AccessMyLibrary provides FREE access to millions of articles from top publications available through your library.
THE HISTORICAL DEVELOPMENT OF PUBLIC RELATIONS
Public relations developed more or less simultaneously in Europe and the United States during the 19th century. In Europe - and more specifically in Germany - Carl Hundhausen was the first to use the term PR with its present-day meaning in 1937 when he wrote an article on "Public Relations" (cf. Flieger & Ronneberger, 1993). The phenomenon of PR had in fact been discussed much earlier, but more in terms of social criticism within the European tradition. The main topic of scientific analysis was the relationship between the press and PR, especially the influence of PR and/or press of offices on the media and newspaper reporting. Literature written in German often mentions Wuttke (1866), Kellen (1908) and Max Weber (1910) as proof that PR was a subject of scientific debate at an early stage. Critical discussion on PR in Europe continued between the wars and reached its peak at the Seventh German Sociology Conference held in Berlin in 1930, which was also concerned with the topic of the press and public opinion (cf. Kunczik, 1994, p. 232).
After the Second World War, Hundhausen and Oeckel (1950-1974) continued to encourage discussion on PR as we know it today, developing the concept further in both theoretical and practical terms. For this reason, they are considered to be the fathers of German PR (cf. Flieger & Ronneberger, 1993). Initially, attempts were made to Germanize the designation PR and the weekly magazine 'Die Zeit' even announced a competition to this end in February 1951. Although 1522 entries were submitted, the first prize was not awarded as not one of the suggestions was really satisfactory. This is still true today. Although the German translation "Offentlichkeitsarbeit" has managed to assert itself since, many PR experts are not happy with it. For this reason, the American term "Public Relations", or its abbreviation "PR", is used in German-speaking countries of Europe.
The fact that the American designation was adopted in Europe does not mean that European PR developments are directly linked to the history of PR in the United States. The following names are often mentioned in literature on the history of PR in the United States: O.P. Hoyt (1827), Hugh Smith (1842), Dorman B. Eaton (1882) (cf. Newsom et al., 1989). Even though the first PR agencies were founded in the United States at the turn of the century (professionalization of PR), in particular by Ivy L. Lee and Edward L. Bernays, and even though many American ideas and approaches subsequently crossed the Atlantic to Europe, PR theory and practice in Europe and the United States have largely developed independently of each other. Indeed, the historical references given here show that there is a European, and even a German, tradition of practical and theoretical PR.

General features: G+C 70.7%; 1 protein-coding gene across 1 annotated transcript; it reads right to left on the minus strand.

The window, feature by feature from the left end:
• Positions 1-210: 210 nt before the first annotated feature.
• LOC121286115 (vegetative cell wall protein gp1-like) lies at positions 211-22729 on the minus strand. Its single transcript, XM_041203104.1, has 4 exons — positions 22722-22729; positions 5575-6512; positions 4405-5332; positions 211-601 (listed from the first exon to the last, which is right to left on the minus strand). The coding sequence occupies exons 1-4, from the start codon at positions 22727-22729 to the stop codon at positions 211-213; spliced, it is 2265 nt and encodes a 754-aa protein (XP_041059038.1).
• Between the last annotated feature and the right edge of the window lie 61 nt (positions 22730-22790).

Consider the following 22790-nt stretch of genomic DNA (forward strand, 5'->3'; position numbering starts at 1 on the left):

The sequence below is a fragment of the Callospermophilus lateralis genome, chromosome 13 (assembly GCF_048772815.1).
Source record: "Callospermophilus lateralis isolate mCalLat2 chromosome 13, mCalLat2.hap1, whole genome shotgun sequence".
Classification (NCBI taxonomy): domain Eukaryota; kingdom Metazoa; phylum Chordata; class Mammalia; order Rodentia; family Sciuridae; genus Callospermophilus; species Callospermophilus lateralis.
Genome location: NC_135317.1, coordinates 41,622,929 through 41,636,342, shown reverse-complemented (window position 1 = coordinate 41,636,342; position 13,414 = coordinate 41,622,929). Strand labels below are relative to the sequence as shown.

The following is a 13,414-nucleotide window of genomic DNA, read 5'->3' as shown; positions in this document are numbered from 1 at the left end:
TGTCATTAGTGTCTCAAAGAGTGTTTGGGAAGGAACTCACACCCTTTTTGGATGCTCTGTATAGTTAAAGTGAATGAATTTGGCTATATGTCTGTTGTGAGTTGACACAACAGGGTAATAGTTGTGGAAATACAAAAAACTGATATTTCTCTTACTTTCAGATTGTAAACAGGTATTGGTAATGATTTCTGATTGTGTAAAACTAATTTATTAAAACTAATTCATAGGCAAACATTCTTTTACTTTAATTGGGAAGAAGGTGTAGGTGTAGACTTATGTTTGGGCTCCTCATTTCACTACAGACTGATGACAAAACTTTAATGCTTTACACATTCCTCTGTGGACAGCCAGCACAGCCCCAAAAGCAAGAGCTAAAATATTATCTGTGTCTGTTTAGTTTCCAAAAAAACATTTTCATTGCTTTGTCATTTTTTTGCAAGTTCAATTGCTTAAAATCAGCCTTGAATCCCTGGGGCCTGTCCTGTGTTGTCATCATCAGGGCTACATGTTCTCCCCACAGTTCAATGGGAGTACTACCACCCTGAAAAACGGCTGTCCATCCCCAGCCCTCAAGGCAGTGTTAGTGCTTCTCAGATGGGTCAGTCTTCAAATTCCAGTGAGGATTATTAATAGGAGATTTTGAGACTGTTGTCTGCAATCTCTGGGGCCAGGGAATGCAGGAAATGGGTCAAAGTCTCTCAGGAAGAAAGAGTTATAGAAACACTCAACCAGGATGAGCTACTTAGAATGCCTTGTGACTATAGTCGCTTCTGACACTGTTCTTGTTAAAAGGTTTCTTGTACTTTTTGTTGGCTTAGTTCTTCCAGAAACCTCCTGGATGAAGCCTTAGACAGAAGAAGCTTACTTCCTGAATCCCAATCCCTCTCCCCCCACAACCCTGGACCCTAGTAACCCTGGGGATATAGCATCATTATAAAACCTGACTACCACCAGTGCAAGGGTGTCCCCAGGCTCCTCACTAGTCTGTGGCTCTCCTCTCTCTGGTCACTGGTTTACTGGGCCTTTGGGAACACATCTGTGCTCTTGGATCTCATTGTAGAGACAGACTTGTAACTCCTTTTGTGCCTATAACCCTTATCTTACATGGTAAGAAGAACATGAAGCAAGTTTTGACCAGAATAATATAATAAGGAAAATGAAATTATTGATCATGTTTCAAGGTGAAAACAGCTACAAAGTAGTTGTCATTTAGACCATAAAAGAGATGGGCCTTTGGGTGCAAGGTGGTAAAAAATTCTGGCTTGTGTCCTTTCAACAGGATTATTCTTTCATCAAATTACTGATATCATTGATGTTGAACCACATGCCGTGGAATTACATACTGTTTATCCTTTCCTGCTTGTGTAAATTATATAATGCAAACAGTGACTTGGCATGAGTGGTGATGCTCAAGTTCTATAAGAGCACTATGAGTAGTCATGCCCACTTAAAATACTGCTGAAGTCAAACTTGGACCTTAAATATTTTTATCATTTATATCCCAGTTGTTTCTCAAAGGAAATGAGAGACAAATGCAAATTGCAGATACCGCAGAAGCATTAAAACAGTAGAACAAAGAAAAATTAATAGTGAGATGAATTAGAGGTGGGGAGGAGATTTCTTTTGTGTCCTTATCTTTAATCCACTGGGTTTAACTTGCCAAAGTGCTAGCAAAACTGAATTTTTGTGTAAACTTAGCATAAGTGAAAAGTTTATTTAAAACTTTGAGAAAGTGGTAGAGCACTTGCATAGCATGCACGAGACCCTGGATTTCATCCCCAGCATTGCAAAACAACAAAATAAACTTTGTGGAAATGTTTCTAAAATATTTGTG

As far as scientific discussion on PR is concerned, critical analysis in Europe was even diametrically opposed to communication science in the United States, as is clearly illustrated in Robert K. Merton's comparison between European and American research on mass communication (cf. Kunczik, 1994, p. 234). While Europeans were more interested in the "whys and wherefors" at the time, Americans were looking at the effects of PR, influenced by the requirements of commissioned research.
Manfred Ruhl and Franz Ronneberger, two important German PR theorists today, are currently trying to answer the question "Is there a Europeanness to PR", illustrating how much PR - as a special form of public communication - is dependent on specific social conditions, in our case on a bourgeois European society (cf. Ruhl, 1994, p. 171).
The development of PR theory in the United States and Europe is characterized by ideas traveling in both directions, with Americans influencing Europeans much more than vice versa in the past and present. In other words, theoretical and practical elements were devised by Americans (especially by Bernays), taken up by European authors, especially Germans such as Hundhausen, Oeckel and Ronneberger, and further developed in their own right in a European context.
In certain specific fields, however, the development of PR theory was …